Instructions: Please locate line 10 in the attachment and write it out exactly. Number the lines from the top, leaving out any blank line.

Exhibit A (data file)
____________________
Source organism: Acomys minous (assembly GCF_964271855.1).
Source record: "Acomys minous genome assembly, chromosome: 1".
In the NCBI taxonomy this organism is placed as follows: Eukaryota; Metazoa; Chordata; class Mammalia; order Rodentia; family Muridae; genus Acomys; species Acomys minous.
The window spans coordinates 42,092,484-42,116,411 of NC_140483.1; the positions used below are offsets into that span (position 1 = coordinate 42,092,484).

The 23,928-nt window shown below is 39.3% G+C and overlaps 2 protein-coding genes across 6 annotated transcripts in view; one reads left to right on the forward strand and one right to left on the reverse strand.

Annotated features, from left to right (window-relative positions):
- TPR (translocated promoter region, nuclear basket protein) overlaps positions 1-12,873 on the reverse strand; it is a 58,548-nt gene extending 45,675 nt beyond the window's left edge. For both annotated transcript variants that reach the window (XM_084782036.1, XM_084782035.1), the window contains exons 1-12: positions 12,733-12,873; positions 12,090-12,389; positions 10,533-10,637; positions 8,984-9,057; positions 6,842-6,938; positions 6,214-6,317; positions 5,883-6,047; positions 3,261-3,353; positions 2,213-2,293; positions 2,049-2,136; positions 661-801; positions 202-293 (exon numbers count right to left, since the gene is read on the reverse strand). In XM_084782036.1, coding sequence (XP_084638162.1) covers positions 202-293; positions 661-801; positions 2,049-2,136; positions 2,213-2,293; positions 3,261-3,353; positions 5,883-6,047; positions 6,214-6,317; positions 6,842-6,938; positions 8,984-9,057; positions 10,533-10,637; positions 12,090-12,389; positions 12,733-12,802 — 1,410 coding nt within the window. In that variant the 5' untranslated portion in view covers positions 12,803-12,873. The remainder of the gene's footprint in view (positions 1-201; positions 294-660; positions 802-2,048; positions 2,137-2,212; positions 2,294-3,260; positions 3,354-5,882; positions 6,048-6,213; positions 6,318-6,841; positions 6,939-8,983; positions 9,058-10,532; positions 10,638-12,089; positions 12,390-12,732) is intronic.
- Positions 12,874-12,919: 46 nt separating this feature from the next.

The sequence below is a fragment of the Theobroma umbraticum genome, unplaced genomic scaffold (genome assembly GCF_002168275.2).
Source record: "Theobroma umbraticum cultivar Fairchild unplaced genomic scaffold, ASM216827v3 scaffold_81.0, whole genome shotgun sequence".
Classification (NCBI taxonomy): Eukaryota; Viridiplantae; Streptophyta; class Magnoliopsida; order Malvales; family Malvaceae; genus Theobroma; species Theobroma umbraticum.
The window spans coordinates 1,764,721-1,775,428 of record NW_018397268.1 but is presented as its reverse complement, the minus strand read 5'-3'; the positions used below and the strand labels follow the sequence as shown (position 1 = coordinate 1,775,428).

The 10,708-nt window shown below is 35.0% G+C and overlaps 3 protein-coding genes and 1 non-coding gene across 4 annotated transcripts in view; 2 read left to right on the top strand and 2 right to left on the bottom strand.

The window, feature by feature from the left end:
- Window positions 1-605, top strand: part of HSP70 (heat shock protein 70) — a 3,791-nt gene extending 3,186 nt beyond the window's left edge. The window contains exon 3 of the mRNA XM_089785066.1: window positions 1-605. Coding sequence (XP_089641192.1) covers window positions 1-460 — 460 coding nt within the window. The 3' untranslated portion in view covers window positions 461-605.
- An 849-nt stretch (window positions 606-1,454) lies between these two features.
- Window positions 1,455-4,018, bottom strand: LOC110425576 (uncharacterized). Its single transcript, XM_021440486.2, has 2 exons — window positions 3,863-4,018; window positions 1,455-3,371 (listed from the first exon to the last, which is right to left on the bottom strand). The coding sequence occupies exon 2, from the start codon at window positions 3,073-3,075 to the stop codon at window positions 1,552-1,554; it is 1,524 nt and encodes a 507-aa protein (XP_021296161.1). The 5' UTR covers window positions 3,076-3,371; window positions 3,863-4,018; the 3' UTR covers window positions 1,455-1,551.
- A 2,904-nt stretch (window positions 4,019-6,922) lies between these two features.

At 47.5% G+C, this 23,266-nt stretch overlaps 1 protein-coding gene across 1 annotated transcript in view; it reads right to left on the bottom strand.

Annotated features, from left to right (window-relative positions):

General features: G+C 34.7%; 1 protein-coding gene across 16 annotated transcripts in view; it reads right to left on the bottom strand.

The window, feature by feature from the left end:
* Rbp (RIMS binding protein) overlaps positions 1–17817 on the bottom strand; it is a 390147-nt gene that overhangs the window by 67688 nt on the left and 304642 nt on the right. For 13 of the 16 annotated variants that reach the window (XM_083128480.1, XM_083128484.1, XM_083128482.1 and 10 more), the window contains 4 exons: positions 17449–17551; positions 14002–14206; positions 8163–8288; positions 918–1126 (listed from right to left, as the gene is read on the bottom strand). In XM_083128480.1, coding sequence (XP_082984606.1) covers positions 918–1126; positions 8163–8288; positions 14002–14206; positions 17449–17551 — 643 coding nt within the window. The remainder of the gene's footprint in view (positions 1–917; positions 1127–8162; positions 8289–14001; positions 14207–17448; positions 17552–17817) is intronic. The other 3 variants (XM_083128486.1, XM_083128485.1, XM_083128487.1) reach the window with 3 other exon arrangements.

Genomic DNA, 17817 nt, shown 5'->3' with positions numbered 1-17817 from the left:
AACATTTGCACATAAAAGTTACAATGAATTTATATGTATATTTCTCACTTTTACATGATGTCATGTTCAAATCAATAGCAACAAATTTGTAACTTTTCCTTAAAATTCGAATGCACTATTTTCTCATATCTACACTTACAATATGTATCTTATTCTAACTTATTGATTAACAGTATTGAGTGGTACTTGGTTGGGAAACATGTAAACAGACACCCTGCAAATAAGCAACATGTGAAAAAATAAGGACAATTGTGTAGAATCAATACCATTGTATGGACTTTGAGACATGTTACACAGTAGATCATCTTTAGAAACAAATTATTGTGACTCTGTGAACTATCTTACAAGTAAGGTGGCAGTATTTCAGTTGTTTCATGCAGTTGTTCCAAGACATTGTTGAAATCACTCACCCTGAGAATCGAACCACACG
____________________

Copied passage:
Source record: "Theobroma umbraticum cultivar Fairchild unplaced genomic scaffold, ASM216827v3 scaffold_81.0, whole genome shotgun sequence".